Charles Lindbergh may have shown human fortitude by flying across the Atlantic in his "Spirit of St. Louis," but now he has robotic company when it comes to transatlantic records. An underwater robotic glider built by Rutgers University students and scientists has achieved the first underwater robot crossing, after traveling beneath the waves for 221 days.
Rutgers researchers joined some Spanish colleagues today aboard the "Investigador" ship to recover the drone, after launching it on April 27, 2009 off the coast of New Jersey. The submersible bot made its 4,591-mile journey at the slow but steady pace of 4 centimeters per second.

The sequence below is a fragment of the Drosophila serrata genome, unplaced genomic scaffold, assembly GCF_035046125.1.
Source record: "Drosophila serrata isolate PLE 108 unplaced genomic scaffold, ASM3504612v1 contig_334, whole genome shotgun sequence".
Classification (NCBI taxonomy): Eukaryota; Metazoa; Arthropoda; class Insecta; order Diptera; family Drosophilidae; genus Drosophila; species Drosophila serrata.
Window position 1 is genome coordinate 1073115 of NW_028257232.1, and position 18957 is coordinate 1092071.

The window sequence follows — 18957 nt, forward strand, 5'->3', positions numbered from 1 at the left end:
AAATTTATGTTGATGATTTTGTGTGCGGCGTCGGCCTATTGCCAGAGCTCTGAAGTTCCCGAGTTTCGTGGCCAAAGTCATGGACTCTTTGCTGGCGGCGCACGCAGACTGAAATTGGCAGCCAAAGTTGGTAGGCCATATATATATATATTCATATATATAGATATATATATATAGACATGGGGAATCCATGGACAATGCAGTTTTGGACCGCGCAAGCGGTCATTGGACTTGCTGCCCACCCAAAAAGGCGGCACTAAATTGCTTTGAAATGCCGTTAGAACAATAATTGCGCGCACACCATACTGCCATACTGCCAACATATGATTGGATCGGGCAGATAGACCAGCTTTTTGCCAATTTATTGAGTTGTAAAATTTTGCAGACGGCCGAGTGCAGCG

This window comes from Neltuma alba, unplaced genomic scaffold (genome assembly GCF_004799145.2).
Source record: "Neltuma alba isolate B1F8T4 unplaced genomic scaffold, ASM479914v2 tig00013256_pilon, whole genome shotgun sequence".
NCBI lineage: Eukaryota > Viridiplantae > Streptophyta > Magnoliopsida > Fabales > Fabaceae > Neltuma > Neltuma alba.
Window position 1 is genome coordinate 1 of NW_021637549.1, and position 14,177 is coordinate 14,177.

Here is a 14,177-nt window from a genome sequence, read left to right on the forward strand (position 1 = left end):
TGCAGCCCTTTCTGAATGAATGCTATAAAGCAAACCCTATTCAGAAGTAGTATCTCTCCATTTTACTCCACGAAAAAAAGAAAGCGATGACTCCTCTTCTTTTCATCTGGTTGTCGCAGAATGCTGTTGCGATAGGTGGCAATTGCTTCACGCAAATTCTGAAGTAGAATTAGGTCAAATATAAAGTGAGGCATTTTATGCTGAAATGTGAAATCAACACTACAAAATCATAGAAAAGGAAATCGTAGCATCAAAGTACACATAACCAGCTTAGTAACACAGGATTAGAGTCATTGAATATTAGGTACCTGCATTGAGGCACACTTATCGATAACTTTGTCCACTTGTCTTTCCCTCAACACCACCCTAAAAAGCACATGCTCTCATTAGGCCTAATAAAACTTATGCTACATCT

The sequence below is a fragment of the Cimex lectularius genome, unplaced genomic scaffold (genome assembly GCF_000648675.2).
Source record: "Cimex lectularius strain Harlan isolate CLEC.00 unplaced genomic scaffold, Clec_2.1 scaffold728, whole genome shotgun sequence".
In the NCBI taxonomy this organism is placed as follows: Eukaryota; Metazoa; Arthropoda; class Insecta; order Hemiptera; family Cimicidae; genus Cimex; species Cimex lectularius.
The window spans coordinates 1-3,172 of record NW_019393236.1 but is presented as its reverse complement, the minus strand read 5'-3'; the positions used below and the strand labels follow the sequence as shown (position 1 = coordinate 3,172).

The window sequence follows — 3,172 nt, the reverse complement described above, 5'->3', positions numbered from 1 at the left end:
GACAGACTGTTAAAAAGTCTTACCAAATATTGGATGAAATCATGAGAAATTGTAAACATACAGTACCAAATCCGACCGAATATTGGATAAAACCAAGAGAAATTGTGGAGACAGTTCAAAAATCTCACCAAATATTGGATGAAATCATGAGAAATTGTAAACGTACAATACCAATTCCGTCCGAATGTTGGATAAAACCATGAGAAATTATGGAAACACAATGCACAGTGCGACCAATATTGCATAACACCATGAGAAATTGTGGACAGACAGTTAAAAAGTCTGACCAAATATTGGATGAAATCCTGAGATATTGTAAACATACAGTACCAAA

Rutgers University alone has a small underwater fleet of up to seven gliders operating off the coast of New Jersey, with one even cruising around the Antarctic. The U.S. Navy has likewise deployed a number of drone submersibles (not to mention sea mammals), and private companies may also soon send out swarms of underwater explorers for oil prospecting.
Looks like Scarlet won't be too lonely the next time she decides to take a dip.
Five amazing, clean technologies that will set us free, in this month's energy-focused issue. Also: how to build a better bomb detector, the robotic toys that are raising your children, a human catapult, the world's smallest arcade, and much more.